Monday, May 31, 2010

saying goodbye to loquats: delilah's loquat butter recipe

so this month we can say goodbye to the mighty loquat. most people don't know what it is or they know it as "hey i have that tree!-i didnt know what it was!" fruit. the season lasts about a month, or as soon a you start noticing it. personally, despite the pain that they are (short season, lasts 2 days after picking, are a b- to prep), i love the flavor. i am hoping that by canning them, the loquat fever will spread.this season, i had many successful loquat adventures. i was able to find several trees all over Orange County that had exceptionally large fruit and i had a few people join me on picking adventures!

(picking up loquats from Calacas)

(massive loquats from a tree in Tustin)

(Don & i getting loquats from a tree @ a church in Santiago-i climbed the top of the bus to get as much as possible!)

well if you are still able to get your hands on some loquats and you want to do something, here is a copy of my loquat butter-i just entered this at the OC fair, so if i win, that means it's good!

  • 4-5 lbs loquats, seeds removed
  • 1/2 c water
  • 2 c sugar
  • 1 1/2 c honey
  • juice of 1/2 a lemon
  • 2 tbs cinnamon
first, do the painstaking task of cleaning and de-seeding the loquats (get some friends to do this-promise them a jar,-it's worth it)
you can skin them if you want, but once you do abut 10, you might change your mind!  put the loquats and water in a non-reactive pot on medium heat until they get really soft.
now you can do one of 2 things: 1) blend and put back in the pot or 2) put through a food mill-it depends on whether you want the skins-personally it really doesn't matter.

(i got this great immersion blender for my b-day- LOVE IT!)
put back in the pot to cook and add the rest of the ingredients, and cook until thickened at least 30 min, maybe more-have fun on that part!  watch the loquats, if they burn you will be really pissed that you just spent the last 3-4 hours for nothing.  prepare jars and lids, and fill to 1/4" headspace.  process for 10 min in a boiling water bath.


Saturday, May 29, 2010

CSA cooking: citrus beets with garlic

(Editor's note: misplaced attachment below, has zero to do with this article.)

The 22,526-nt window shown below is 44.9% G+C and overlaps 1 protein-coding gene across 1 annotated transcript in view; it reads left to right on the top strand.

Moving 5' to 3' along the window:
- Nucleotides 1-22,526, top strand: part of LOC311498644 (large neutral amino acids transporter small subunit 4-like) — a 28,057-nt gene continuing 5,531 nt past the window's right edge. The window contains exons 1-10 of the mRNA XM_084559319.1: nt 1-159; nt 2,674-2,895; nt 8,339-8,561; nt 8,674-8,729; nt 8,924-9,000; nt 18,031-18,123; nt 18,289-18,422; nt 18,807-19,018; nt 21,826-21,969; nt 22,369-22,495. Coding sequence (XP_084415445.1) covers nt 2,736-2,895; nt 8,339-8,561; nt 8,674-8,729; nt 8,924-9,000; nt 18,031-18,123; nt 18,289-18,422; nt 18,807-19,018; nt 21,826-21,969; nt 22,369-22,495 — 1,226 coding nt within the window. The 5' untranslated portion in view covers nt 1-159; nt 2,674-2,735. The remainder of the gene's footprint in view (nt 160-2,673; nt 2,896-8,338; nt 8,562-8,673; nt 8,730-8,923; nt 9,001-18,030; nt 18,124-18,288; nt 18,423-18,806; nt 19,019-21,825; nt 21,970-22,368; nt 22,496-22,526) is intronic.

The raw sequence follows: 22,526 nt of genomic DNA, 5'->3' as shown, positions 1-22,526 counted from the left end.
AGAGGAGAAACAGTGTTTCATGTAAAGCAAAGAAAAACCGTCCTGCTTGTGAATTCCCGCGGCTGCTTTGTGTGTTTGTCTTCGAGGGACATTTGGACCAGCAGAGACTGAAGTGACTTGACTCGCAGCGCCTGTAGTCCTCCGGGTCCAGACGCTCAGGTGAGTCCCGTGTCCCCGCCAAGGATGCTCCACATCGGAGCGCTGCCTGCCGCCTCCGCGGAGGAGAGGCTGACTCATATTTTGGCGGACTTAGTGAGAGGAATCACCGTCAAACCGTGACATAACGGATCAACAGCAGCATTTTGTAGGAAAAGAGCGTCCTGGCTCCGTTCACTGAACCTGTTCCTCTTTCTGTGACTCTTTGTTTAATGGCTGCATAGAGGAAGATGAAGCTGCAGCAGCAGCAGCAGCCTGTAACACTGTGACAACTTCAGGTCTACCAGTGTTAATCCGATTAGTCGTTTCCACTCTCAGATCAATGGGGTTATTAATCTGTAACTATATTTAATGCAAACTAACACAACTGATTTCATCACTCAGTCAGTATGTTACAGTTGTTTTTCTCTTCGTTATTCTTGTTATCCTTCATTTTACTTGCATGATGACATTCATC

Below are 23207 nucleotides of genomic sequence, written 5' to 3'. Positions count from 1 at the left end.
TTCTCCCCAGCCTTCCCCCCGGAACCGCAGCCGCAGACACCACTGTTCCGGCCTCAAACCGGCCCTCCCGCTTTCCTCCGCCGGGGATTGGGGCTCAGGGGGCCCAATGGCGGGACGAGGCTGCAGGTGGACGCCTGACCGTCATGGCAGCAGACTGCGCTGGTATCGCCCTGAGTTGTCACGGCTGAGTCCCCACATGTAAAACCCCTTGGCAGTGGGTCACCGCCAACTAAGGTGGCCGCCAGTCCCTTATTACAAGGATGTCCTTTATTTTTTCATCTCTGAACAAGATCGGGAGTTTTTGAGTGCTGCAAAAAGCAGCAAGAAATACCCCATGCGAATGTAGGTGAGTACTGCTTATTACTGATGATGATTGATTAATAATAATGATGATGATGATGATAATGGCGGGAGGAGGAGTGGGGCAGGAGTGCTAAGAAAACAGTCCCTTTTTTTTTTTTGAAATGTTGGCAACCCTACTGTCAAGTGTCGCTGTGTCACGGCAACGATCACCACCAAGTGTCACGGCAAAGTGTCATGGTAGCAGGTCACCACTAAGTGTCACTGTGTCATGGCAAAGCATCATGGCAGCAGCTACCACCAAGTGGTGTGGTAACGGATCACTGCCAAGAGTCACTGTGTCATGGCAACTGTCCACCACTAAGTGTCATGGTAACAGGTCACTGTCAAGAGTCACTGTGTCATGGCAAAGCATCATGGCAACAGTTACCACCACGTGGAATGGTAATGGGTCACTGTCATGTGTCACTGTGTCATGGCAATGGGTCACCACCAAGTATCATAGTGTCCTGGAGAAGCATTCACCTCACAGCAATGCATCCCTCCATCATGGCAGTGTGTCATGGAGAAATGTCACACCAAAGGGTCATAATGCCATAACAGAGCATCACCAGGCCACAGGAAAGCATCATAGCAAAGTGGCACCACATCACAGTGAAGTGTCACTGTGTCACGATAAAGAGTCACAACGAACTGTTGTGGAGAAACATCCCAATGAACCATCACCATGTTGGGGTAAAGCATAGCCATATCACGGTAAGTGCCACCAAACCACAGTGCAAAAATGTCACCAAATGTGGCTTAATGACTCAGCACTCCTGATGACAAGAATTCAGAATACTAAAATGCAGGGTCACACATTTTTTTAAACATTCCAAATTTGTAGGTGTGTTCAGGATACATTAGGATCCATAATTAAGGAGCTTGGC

basket inventory: rosemary, mint, chives, 2 types of lettuce, lemons, oranges, avocados, sprouts, golden beets, chard, strawberries, radish, zucchini, kumquats, grapefruit, awesome looking purple kale.

i don't like beets, never had. i know, i know they are really good for you-lots of iron yada yada. i do however LOVE beet greens. Usually what i do is eat the greens and give the beet part to my friends Jack and August-they love to juice them-double yuck!
i know that we will be getting more beets and i really love how the goldens look. i am trying to find a way to make them tasty....people always tell me that roasted beets are really good so maybe if i add tons of lemon and garlic it might help!

  • beets, peeled if not organic, cut into chunks
  • 1 clove of garlic, thinly sliced per beet
  • 2 tbsp lemon juice (or more)
  • olive oil to coat
  • ¼ tsp sugar (opt)
  • salt and pepper to taste
Preheat oven to 375 degrees. in a bowl, mix all ingredients together, toss until everything is well coated. place into a a dish covered with foil. wrap the foil around the beets. bake for 40 minutes or until soft.

Friday, May 28, 2010

the cycle of life: chicken dinner *graphic*

Kelly and Patrick, the bee family with the awesome home recently had us over for chicken...quite literally.
their 5 chickens have been well past egg-laying and they have brought 4 chicks in to replace the time came to honor and remove the old chickens and welcome the new life that will be supplying this wonderful family with eggs for the next few years.
i have to admit, this was kind of hard for me. i havent had the taste of chicken in over 15 years and really do not miss it-still cant get over the massive-scale commercial meat/poultry industry that we have.